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J Mol Biol. 2005 Nov 25;354(2):473-82. Epub 2005 Oct 7.

A single disulfide bond differentiates aggregation pathways of beta2-microglobulin.

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1
Department of Physics and Astronomy, University of North Carolina at Chapel Hill, Chapel Hill, NC 27599, USA.

Abstract

Deposition of wild-type beta2-microglobulin (beta2m) into amyloid fibrils is a complication in patients undergoing long-term hemodialysis. The native beta-sandwich fold of beta2m has a highly conserved disulfide bond linking Cys25 and Cys80. Oxidized beta2m forms needle-like amyloid fibrils at pH 2.5 in vitro, whereas reduced beta2m, at acid pH, in which the intra-chain disulfide bond is disrupted, cannot form typical fibrils. Instead, reduced beta2m forms thinner and more flexible filaments. To uncover the difference in molecular mechanisms underlying the aggregation of the oxidized and reduced beta2m, we performed molecular dynamics simulations of beta2m oligomerization under oxidized and reduced conditions. We show that, consistent with experimental observations, the oxidized beta2m forms domain-swapped dimer, in which the two proteins exchange their N-terminal segments complementing each other. In contrast, both dimers and trimers, formed by reduced beta2m, are comprised of parallel beta-sheets between monomers and stabilized by the hydrogen bond network along the backbone. The oligomerized monomers are in extended conformations, capable of further aggregation. We find that both reduced and oxidized dimers are thermodynamically less stable than their corresponding monomers, indicating that beta2m oligomerization is not accompanied by the formation of a thermodynamically stable dimer. Our studies suggest that the different aggregation pathways of oxidized and reduced beta2m are dictated by the formation of distinct precursor oligomeric species that are modulated by Cys25-Cys80 disulfide-bonds. We propose that the propagation of domain swapping is the aggregation mechanism for the oxidized beta2m, while "parallel stacking" of partially unfolded beta2m is the aggregation mechanism for the reduced beta2m.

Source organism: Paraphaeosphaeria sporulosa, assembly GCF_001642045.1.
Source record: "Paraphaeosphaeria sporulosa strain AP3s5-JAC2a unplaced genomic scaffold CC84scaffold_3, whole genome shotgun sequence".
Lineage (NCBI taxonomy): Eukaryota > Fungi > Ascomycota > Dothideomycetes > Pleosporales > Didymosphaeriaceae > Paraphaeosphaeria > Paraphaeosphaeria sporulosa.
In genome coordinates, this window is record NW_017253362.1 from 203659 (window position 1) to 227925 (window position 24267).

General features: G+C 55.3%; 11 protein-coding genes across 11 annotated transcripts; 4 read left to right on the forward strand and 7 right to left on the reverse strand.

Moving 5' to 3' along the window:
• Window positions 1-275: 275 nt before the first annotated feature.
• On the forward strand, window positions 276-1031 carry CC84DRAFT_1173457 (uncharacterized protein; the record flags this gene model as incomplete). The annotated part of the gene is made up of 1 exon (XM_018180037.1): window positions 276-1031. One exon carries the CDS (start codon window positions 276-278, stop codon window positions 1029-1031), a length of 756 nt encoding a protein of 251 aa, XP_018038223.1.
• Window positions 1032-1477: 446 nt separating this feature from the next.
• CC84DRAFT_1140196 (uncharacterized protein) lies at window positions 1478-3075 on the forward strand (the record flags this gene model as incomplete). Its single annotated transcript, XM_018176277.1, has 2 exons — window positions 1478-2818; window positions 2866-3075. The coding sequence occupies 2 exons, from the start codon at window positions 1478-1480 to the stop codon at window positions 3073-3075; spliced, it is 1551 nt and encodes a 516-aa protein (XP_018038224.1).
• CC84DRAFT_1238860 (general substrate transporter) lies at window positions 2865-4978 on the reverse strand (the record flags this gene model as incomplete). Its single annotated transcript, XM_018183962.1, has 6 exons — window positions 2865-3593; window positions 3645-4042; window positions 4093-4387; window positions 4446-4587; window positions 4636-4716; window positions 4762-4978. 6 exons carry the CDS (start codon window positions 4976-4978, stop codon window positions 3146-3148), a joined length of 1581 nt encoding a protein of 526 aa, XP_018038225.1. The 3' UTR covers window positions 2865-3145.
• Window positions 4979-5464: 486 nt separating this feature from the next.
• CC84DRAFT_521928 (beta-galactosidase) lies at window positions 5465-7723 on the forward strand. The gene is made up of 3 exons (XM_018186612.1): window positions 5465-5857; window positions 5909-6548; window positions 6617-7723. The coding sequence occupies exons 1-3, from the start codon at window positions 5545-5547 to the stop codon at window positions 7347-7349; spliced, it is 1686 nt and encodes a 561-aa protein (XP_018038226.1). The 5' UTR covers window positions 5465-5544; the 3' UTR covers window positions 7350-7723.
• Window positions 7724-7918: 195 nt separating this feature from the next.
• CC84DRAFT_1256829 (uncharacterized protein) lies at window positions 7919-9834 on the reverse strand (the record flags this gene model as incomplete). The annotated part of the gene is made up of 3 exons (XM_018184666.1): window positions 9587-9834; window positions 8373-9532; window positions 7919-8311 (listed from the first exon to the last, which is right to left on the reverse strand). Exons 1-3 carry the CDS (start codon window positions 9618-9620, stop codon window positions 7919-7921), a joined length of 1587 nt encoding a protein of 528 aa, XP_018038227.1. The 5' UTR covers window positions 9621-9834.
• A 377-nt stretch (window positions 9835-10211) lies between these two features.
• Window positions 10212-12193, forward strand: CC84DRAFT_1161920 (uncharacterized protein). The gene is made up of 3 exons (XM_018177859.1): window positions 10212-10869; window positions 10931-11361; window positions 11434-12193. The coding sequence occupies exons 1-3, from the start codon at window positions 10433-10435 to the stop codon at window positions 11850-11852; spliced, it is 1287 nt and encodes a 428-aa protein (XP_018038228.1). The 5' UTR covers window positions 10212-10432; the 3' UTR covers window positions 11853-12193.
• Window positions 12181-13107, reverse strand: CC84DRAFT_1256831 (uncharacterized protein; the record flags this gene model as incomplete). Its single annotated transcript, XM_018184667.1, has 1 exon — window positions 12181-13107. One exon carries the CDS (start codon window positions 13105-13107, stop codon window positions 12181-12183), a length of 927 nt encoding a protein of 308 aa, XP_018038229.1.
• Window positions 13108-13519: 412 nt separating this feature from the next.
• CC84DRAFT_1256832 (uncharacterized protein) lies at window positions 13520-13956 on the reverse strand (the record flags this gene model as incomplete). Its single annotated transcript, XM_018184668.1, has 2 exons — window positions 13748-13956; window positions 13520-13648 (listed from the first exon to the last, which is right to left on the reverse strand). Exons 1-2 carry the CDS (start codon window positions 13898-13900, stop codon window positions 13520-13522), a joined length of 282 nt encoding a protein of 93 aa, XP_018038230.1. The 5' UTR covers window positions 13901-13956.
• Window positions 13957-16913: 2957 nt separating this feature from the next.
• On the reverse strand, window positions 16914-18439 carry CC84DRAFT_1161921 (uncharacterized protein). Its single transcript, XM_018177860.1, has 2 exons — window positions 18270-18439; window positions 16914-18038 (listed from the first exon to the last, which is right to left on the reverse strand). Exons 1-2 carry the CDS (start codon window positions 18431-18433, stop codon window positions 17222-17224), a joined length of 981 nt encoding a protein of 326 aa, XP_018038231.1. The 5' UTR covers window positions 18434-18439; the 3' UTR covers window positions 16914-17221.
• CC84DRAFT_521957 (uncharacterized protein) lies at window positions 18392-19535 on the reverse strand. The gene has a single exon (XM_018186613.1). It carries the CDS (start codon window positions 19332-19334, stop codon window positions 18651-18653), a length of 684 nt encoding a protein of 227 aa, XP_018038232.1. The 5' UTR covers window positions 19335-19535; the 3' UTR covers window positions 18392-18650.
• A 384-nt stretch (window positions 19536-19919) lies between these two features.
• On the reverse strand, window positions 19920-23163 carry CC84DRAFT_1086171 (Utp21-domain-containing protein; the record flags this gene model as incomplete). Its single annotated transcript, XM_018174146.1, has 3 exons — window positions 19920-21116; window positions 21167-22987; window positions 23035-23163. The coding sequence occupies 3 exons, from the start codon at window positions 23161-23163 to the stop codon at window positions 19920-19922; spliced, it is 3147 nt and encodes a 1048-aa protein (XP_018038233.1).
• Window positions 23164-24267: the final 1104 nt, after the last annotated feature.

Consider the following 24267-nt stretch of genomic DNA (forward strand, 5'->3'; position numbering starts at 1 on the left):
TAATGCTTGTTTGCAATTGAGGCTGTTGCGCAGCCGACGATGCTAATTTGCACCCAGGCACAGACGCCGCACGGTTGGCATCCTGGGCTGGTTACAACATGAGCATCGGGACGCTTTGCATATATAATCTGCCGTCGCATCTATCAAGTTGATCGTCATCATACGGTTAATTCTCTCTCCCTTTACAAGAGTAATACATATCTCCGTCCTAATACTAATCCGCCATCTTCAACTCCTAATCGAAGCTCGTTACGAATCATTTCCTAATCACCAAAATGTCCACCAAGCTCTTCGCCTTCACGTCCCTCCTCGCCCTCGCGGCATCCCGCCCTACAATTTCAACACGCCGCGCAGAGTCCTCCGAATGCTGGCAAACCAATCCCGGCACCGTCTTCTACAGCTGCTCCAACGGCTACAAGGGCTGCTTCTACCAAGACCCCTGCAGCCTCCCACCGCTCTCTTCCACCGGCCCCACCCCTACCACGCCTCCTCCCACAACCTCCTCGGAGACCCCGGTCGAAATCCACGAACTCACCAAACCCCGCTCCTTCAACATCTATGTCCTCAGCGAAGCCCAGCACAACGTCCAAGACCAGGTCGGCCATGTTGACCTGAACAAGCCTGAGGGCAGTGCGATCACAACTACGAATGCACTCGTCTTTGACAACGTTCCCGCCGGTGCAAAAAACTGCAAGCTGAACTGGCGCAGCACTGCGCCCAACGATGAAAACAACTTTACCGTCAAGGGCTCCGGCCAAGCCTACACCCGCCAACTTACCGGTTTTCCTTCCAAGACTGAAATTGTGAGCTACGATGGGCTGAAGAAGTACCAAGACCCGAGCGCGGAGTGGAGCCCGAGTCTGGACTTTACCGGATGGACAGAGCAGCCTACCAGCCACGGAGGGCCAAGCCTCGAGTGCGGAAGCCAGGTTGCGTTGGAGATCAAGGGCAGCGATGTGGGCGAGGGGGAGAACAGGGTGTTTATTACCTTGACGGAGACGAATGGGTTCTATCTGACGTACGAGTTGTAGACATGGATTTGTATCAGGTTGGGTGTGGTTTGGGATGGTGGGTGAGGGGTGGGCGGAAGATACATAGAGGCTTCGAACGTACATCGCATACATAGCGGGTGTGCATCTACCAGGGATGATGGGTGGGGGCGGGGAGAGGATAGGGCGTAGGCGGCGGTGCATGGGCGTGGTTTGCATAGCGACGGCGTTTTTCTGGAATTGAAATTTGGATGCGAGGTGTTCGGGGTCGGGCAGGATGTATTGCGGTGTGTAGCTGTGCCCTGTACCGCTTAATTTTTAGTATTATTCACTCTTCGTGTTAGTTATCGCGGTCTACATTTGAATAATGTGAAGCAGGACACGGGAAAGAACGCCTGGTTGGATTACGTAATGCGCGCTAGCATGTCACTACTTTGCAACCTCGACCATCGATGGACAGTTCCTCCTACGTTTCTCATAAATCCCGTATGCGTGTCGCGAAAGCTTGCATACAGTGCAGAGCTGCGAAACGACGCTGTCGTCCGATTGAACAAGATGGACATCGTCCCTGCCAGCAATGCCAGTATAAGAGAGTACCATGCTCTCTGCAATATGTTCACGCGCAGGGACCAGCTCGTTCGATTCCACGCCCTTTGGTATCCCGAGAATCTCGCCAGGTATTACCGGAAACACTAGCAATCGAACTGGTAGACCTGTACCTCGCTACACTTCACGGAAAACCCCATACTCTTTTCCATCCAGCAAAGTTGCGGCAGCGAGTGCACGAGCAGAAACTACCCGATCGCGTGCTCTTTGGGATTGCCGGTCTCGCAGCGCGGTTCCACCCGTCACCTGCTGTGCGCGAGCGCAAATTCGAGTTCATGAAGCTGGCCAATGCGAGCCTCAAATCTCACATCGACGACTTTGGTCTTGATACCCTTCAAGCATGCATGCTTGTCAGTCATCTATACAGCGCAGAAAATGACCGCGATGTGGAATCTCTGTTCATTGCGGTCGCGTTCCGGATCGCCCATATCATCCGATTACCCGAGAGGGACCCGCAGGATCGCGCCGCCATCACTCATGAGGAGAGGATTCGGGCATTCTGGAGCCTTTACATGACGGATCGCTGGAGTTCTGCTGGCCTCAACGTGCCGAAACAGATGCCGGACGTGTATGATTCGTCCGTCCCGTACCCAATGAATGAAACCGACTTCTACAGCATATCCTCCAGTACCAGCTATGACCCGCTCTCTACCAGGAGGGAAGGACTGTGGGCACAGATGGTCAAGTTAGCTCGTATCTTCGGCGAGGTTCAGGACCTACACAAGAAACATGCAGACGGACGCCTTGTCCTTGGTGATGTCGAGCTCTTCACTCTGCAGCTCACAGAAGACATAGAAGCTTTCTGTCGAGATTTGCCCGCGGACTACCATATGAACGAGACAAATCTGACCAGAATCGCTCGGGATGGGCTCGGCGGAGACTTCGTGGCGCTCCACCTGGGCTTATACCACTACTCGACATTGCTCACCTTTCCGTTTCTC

PMID:
16242719
DOI:
10.1016/j.jmb.2005.09.075
[Indexed for MEDLINE]
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